There have been significant decisions issued by Intellectual Property Appellate Board (IPAB) regarding the qualifications for filing a divisional application. Under Indian patent laws, the existence of multiple inventions in the parent application is essential for filing a divisional application, which has been affirmed by orders in LG Electronics Inc v Controller of Patents & Designs (OA/6/2010/PT/KOL), Bayer Animal Health GmbH v Union of India (OA/18/2009/PT/DEL) and Syngenta Participations AG v Union of India (OA/17/2009/PT/DEL). The practice further evolved with the order issued in Milliken & Company v Union of India (OA/61/2012/PT/MUM), wherein filing of a voluntary divisional application for pursuing the newly added claims in the parent application, which were not allowed in the parent application, was held valid.
While a divisional application can be filed voluntarily or in response to an objection of lack of unity of invention, the onus is on the applicant to establish that the claims of a divisional application are distinct from the claims of parent application.
In practice, there have been instances where the Patent Office has been taking a position that the claims pursued in divisional applications must be previously claimed in the parent application, and not merely disclosed in the text description of the parent application. Recently, the IPAB decision in UCB PHARMA S.A. v. THE CONTROLLER GENERAL OF PATENTS & DESIGNS & THE ASSISTANT CONTROLLER OF PATENTS & DESIGNS (UCB Pharma Case) seems to have confirmed this position.
The IPAB in the UCB Pharma case seems to have interpreted the provisions of Section 16 of the Patents Act, 1970 (dealing with divisional application) too narrowly. The finding of the IPAB lays down the following two propositions:
- That there should be a clear objection of lack of unity of invention or plurality of distinct 30 inventions, and only those claims which are objected so, can be pursued in divisional applications.
- The invention being pursued in a divisional application should have been previously claimed in the parent application and an invention which is disclosed but not claimed in the parent application, may not be pursued in the divisional application.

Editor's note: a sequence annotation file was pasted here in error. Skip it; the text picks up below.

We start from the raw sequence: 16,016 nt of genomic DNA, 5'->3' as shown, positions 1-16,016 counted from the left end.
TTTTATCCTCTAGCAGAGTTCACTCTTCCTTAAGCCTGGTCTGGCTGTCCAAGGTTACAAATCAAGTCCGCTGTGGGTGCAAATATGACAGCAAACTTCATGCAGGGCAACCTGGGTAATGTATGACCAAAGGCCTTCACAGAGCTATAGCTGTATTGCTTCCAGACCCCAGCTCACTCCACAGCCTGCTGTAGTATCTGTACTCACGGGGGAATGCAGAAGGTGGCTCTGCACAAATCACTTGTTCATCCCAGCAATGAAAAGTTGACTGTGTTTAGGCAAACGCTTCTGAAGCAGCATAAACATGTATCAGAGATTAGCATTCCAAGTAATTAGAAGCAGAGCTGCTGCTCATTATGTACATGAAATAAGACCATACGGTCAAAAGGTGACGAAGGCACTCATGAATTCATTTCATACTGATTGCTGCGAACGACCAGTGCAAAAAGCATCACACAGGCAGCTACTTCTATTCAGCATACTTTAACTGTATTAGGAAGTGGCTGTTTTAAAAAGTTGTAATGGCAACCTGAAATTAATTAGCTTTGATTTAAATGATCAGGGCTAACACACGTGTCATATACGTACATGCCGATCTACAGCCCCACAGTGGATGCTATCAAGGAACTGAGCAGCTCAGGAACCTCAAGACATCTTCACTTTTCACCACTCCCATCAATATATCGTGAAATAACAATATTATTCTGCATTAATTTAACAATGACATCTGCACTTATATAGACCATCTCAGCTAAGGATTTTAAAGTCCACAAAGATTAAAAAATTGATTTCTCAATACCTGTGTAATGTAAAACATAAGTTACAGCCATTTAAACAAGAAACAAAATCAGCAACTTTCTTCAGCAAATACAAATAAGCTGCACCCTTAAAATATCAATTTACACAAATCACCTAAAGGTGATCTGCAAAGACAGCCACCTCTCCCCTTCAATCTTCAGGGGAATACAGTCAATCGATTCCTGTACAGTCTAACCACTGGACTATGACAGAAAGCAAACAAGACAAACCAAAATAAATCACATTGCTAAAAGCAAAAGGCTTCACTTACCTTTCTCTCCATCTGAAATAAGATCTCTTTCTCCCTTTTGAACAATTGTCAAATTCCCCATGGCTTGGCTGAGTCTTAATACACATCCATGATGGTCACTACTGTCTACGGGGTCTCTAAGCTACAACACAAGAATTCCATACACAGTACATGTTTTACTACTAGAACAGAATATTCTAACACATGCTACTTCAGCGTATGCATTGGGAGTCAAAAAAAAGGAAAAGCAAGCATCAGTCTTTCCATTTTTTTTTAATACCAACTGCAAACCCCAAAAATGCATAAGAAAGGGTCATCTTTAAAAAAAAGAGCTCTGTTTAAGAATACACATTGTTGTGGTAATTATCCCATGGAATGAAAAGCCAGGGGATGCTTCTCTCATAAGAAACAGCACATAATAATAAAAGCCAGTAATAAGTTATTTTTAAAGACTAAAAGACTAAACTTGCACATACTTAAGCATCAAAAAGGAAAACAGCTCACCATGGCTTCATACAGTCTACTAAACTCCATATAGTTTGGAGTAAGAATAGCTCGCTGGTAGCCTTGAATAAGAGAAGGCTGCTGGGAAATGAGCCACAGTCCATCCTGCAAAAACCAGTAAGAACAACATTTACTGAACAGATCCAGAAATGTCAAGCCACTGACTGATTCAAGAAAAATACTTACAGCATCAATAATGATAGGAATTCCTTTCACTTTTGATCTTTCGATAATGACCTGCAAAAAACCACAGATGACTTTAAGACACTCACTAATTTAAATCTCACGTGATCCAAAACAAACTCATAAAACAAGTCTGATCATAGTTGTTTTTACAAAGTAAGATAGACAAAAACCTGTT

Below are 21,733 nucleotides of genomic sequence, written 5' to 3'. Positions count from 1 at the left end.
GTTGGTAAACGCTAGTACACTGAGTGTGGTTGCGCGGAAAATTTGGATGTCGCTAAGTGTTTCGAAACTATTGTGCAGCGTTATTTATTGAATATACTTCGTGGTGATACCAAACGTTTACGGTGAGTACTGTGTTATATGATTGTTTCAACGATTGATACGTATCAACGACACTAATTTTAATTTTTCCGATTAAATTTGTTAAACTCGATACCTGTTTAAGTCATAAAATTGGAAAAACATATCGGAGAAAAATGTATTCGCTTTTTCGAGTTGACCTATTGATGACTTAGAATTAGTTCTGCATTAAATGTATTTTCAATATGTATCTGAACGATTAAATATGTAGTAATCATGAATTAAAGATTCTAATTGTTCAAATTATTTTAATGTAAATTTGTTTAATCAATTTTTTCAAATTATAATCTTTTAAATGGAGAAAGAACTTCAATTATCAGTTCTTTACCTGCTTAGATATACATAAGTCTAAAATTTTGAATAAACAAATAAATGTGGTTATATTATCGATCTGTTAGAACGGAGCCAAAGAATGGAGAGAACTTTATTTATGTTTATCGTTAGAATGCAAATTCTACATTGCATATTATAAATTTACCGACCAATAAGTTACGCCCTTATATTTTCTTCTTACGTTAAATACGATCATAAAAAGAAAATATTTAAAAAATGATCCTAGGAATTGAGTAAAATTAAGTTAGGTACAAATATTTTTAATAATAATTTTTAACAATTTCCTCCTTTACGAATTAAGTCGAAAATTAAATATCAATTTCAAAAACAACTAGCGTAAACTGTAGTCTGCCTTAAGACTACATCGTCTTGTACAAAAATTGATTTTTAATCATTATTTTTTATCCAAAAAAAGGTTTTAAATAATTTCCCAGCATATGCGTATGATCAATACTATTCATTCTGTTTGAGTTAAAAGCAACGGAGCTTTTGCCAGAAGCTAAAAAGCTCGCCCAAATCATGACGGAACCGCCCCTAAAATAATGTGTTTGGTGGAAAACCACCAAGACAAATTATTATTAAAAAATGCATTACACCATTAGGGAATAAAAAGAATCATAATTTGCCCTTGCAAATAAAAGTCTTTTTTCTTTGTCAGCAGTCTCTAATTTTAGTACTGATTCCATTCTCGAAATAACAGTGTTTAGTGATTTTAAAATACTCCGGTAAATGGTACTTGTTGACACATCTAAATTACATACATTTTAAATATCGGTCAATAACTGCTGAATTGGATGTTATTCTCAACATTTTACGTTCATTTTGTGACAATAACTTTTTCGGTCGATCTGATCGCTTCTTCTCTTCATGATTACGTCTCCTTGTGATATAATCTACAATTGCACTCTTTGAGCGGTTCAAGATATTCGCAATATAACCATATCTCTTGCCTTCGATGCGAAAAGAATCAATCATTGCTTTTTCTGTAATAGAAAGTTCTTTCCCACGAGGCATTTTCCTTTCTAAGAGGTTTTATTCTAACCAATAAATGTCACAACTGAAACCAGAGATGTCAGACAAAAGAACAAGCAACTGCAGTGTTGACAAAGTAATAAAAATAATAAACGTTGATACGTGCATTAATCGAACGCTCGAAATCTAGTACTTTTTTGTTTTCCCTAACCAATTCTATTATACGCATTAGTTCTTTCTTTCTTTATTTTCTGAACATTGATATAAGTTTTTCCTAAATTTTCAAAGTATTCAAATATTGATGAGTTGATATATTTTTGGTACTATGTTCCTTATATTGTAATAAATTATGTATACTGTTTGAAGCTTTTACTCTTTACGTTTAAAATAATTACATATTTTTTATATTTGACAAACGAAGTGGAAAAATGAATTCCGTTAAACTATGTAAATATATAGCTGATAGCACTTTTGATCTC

The Manual of Patent Procedure and the position taken by the Controllers at the IPO also support the view that a divisional application can be filed only for claims which were previously present in the parent application, and not for the subject matter which were merely disclosed in the parent application. But this position does not seem to be in accordance with the plain reading of the provision of Section 16(1) of the Act, which provides that a further application can be filed in respect of an invention disclosed in the provisional or complete specification already filed in respect of the first mentioned application.
In the UCB Pharma case, IPAB has considered the terms “cover” and “claim” to be synonymous, but Section 16(1) does not restrict the subject matter of the divisional application to those “covered” in the parent application. The term used in Section 16(1) is “disclosed” and not “covered”. It is not and cannot be the position of the IPAB that the term “disclosed” is equivalent to “coverage”. Hence, it seems that the IPAB decision in UCB Pharma case has left a larger legal question on divisional application, unresolved.
It appears that this decision in the UCB Pharma case may pose some challenge in pursuing a distinct invention which was not claimed in a parent application but was indeed disclosed. The applicants therefore may adopt a strategy, on a case to case basis, to first introduce claims for unclaimed but disclosed invention and attract lack of unity objections from the Controller and then file a divisional application for claims which were later introduced in the parent application. Going forward, it may be advisable for applicants to be careful to include at least one claim for each and every invention disclosed in the parent application and wait for lack of unity objection before filing the divisional(s).
Article by Rajeev Kumar,1st published in Lexology